ROCKFORD (WTVO) — Do limbs from your neighbor’s tree hang over onto your property? Dropping branches and leaves onto your yard? Casting shadows and blocking your sunlight? Before you grab your landscaping shears, you may want to take into account whether it is illegal for you to trim your neighbor’s tree.

There are multiple property laws to take into account. For example, according to Illinois law, if the trunk of a tree is on the property separating two homes, the owners of both residents have a legal right to trim or cut the tree. However, they must first get prior authorization from the other neighbor in order to do so.

If the tree does not grow on both sides of the property and is solely growing on your neighbor’s property, then only he or she has the right to cut or trim any part of the tree. Unless the branches begin encroaching onto your (the non-tree-owner) property, then you may cut or trim only what is on or above your property.

If you’re a homeowner and wondering how much of your property you actually own, whether it’s the sky above or the ground below, the Federal Aviation Administration legally controls the airspace 500 feet and above your property, but if you wanted to build a 499-foot tower, you could — assuming you could get zoning permits to do so.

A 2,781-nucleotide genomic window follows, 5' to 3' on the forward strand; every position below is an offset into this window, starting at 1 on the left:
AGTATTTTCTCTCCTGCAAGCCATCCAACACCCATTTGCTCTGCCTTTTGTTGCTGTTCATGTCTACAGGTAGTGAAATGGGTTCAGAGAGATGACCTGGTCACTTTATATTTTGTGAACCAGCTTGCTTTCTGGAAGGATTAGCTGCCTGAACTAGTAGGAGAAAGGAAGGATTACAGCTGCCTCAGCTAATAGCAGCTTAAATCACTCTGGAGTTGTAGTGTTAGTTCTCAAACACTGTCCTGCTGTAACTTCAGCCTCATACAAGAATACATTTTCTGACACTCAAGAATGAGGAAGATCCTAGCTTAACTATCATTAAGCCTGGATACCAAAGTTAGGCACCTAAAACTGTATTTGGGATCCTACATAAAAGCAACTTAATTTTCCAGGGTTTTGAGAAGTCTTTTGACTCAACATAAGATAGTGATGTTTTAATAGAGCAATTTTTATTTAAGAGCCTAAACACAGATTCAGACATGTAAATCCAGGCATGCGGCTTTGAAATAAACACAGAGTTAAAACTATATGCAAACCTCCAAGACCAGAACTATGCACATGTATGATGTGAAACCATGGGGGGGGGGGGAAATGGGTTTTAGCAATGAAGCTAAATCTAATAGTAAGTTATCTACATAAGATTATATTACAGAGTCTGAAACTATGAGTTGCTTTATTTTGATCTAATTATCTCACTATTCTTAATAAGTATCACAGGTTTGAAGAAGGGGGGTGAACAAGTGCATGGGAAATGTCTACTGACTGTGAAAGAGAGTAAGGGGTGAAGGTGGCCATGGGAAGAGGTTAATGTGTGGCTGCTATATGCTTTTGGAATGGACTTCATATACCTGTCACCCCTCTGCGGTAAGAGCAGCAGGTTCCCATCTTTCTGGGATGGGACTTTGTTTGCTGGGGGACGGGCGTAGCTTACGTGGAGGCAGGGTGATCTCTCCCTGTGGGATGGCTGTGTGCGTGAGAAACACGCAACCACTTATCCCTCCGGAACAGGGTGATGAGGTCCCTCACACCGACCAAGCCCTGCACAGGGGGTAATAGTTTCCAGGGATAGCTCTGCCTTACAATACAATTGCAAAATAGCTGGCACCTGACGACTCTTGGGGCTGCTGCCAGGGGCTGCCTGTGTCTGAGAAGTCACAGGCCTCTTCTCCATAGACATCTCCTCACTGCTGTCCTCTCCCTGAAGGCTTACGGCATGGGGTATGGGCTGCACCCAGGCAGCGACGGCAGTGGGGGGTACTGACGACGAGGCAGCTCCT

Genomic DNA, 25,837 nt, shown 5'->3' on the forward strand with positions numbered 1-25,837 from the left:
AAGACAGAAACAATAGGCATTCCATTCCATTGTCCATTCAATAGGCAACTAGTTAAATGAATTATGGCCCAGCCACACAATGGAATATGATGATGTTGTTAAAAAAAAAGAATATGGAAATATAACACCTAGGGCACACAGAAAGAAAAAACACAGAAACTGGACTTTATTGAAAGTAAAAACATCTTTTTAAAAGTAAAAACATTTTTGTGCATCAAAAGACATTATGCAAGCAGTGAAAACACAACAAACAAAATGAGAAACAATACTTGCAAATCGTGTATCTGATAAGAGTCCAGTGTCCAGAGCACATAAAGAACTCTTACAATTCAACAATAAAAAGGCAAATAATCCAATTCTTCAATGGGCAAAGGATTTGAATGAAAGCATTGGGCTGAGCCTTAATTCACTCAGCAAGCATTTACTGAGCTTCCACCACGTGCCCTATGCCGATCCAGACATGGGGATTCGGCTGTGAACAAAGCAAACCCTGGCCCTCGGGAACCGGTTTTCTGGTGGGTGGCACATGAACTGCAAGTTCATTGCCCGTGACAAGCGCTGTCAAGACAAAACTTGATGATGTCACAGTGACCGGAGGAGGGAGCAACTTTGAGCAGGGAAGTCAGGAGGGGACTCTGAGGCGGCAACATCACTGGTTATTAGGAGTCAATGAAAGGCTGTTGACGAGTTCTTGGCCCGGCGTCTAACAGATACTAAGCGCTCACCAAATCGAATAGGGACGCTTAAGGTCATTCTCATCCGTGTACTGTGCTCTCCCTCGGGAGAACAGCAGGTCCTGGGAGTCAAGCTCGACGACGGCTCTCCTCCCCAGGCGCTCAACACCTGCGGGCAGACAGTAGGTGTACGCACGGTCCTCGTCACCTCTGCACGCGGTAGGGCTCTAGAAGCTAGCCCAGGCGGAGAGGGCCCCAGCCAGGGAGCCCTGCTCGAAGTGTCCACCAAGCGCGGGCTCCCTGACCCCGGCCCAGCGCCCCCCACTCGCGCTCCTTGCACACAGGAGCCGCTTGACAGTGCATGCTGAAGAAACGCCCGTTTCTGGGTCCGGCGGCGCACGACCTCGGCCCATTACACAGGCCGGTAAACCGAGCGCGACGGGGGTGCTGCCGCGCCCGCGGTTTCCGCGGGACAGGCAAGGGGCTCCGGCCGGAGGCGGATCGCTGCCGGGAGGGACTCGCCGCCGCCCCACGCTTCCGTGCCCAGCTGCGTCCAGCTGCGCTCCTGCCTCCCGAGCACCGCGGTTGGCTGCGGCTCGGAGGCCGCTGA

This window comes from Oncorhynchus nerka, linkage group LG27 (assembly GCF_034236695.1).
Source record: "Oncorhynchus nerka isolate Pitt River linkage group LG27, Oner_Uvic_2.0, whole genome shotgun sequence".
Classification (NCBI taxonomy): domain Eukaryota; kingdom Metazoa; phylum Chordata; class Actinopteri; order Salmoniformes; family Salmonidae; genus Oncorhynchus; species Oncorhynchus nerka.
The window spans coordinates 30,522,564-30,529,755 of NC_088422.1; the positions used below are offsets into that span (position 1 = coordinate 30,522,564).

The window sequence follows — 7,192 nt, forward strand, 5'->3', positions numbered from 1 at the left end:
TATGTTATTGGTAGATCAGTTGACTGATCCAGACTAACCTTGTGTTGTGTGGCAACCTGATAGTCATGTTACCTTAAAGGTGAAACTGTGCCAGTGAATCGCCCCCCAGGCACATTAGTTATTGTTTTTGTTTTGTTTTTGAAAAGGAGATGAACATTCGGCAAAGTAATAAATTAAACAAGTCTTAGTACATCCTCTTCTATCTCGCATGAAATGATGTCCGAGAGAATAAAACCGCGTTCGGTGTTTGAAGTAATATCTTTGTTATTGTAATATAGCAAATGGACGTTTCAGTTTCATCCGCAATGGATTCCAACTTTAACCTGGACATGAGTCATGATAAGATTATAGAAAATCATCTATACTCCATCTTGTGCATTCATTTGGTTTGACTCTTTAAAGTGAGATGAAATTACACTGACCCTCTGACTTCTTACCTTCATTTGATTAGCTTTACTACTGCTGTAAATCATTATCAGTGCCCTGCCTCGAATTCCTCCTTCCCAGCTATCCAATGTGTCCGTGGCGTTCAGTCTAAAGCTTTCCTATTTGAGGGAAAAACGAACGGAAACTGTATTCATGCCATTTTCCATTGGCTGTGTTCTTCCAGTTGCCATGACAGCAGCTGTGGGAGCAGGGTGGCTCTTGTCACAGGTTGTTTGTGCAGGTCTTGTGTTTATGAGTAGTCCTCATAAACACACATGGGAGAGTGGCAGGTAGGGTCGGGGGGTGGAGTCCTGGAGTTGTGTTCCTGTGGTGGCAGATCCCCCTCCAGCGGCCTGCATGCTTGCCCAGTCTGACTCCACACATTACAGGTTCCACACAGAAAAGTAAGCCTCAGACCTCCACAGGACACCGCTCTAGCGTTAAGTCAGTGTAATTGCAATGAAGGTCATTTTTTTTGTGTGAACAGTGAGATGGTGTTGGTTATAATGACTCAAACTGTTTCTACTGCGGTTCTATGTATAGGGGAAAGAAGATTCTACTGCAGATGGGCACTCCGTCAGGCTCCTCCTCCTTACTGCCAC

According to Zillow, you also own the land below your property as far down as you’d like, as property ownership is based on the Latin doctrine, “For whoever owns the soil, it is theirs up to heaven and down to hell.”

A property lot is defined by boundary lines shared with neighbors, but — does a homeowner own property all the way to the street?

Even though a person’s driveway is their own property, the sidewalk that crosses it is part of an “easement,” or a right to use someone else’s land for a specific purpose. This means that while residents are granted use for the entrance to and the rest of their driveway, the sidewalk is owned by the city or county.

Under the guidelines of the Illinois State Code Section 2, residents are not allowed to trim or cut another resident’s tree without first obtaining the legal right to do so. If found in violation of the law, those individuals will be required to pay the owner of the tree three times the overall worth of the tree before it was cut down. It is then up to the Director of the Department of Natural Resources in the state of Illinois to determine the overall worth and value of the tree. The department has a maximum of 30 days to evaluate and report its conclusions to the Illinois courts. If an individual were to refuse to pay a fine levied by the courts, they will then be found in contempt of court.